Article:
MURRAY — The Playhouse in the Park will be premiering its latest production, “1776,” starting tonight.
The musical, written by Sherman Edwards, is a dramatic look inside the events surrounding and leading up to the signing of the Declaration of Independence. Randall Black, who is taking on the role of John Adams in the production, said one of the most striking aspects of the show is the way it shows the human aspects of the men who drafted the declaration and founded the nation.
“It is a wonderful dramatization of what might have gone on,” Black said. “It is a look at the men that we look on as historic icons, as men. And it is quite funny, quite clever and quite human.”
Black said we tend to attribute greater characteristics to people who do great things in history, but that the show is a way to remember that such people were regular people too.
“One of my favorite things is that we see them disagree —sometimes violently — listen to each other and then do what is in the greater good, which requires compromise,” said Playhouse Executive Director Lisa Cope, who is helming the production. “And listening and compromise, I think, are becoming lost arts.”
The show features a large cast — 24 men and two women — which Cope said was a reason the Playhouse had been leery of putting on the production in previous years. However, she said that after attending a recent conference and speaking with other community theaters of all shapes and sizes, she learned that even playhouses smaller than PIP were tackling the show.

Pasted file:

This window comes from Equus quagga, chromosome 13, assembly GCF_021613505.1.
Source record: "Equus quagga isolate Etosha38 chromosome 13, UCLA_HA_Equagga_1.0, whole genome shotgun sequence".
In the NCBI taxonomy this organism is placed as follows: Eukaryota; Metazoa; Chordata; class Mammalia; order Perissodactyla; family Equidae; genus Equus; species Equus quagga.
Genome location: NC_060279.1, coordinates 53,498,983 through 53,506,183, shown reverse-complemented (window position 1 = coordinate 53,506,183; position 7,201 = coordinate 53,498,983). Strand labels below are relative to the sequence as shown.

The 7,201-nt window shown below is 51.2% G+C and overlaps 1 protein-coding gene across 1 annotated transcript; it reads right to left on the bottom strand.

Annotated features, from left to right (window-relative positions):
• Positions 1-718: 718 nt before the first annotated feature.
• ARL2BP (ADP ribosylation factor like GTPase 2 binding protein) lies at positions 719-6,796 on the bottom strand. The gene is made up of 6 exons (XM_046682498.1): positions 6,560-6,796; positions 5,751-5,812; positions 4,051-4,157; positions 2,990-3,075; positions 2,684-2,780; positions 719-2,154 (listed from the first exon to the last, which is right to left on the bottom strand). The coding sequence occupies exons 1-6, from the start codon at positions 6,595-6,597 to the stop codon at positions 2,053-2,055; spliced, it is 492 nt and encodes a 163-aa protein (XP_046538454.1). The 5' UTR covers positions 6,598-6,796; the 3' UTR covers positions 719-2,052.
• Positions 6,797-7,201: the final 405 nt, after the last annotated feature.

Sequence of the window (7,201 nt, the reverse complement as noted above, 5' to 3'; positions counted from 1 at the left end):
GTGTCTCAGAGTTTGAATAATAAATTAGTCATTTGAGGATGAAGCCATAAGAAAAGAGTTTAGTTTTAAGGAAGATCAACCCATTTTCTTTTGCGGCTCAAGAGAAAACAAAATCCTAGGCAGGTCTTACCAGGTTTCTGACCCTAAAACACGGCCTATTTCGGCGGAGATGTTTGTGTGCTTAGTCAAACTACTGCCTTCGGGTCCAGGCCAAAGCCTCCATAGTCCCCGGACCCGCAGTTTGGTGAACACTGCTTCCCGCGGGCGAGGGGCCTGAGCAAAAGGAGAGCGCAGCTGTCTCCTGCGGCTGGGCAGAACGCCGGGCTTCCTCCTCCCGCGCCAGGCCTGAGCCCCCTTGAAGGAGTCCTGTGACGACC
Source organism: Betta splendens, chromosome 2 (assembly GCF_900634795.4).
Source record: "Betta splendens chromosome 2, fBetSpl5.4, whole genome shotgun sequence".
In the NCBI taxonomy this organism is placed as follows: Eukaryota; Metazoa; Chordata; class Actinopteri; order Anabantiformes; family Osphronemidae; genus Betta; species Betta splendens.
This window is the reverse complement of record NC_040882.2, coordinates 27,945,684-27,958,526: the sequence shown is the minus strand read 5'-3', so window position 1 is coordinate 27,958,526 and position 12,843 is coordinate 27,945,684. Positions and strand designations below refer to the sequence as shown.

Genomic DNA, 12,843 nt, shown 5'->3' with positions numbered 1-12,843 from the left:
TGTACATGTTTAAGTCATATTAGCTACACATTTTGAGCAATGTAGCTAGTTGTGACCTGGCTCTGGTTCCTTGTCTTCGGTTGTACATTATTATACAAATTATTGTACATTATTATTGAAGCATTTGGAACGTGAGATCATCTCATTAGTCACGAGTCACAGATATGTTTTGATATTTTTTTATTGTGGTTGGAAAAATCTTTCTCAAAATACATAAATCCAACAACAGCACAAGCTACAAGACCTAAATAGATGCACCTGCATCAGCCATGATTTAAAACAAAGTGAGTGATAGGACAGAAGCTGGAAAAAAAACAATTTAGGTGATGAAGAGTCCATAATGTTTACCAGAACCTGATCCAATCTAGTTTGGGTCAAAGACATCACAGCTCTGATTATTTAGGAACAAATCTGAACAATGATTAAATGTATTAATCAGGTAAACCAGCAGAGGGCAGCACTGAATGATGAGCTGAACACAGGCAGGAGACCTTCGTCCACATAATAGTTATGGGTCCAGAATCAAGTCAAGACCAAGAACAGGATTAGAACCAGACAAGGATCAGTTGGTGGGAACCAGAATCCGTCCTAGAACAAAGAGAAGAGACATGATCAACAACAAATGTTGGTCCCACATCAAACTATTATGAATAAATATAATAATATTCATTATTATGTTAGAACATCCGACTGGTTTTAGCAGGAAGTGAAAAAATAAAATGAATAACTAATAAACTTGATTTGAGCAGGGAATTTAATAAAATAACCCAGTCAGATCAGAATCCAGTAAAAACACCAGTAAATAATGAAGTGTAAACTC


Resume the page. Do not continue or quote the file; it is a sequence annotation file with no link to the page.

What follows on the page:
Another factor Cope mentioned was the popularity of the more recent “Hamilton,” which has seemed to spark an additional interest in historical musicals set in the period. She said that when the board selected “1776” for the current season, she was thrilled.
“This show comes up every single year; somebody mentions this show or requests it,” Cope said. “It has been around forever and people don’t realize that.”
Cope said those acting in the production range from first-timers to Playhouse veterans. And for Black, the production has presented an opportunity to be in a show he has wished to be in for decades.
“I am so thankful to Lisa and to the board of the Playhouse for doing this show,” Black said. “I saw this show when it first came out on the national tour back in 1970, when I was in middle school. I have wanted to do this show for 48 years. Now, I am not playing the role that I wanted to 48 years ago, but I am no longer a teenager.”
Black said the role he had aspirations for as a middle schooler was that of the courier, though time has marched on since then. Cope mentioned that the cast members were donning costumes that were made especially for this show, and praised the hard work of the volunteers who contributed many hours to their completion.
Both conveyed that “1776” features a fantastic cast that has poured a lot of work into the production. Cope said the show is funnier than people would think, features a variety of wonderful songs and features something that audiences of all kinds will enjoy.
The show opens tonight, with shows Friday, Saturday and Sunday, with more shows next weekend. For more information, visit playhousemurray.org.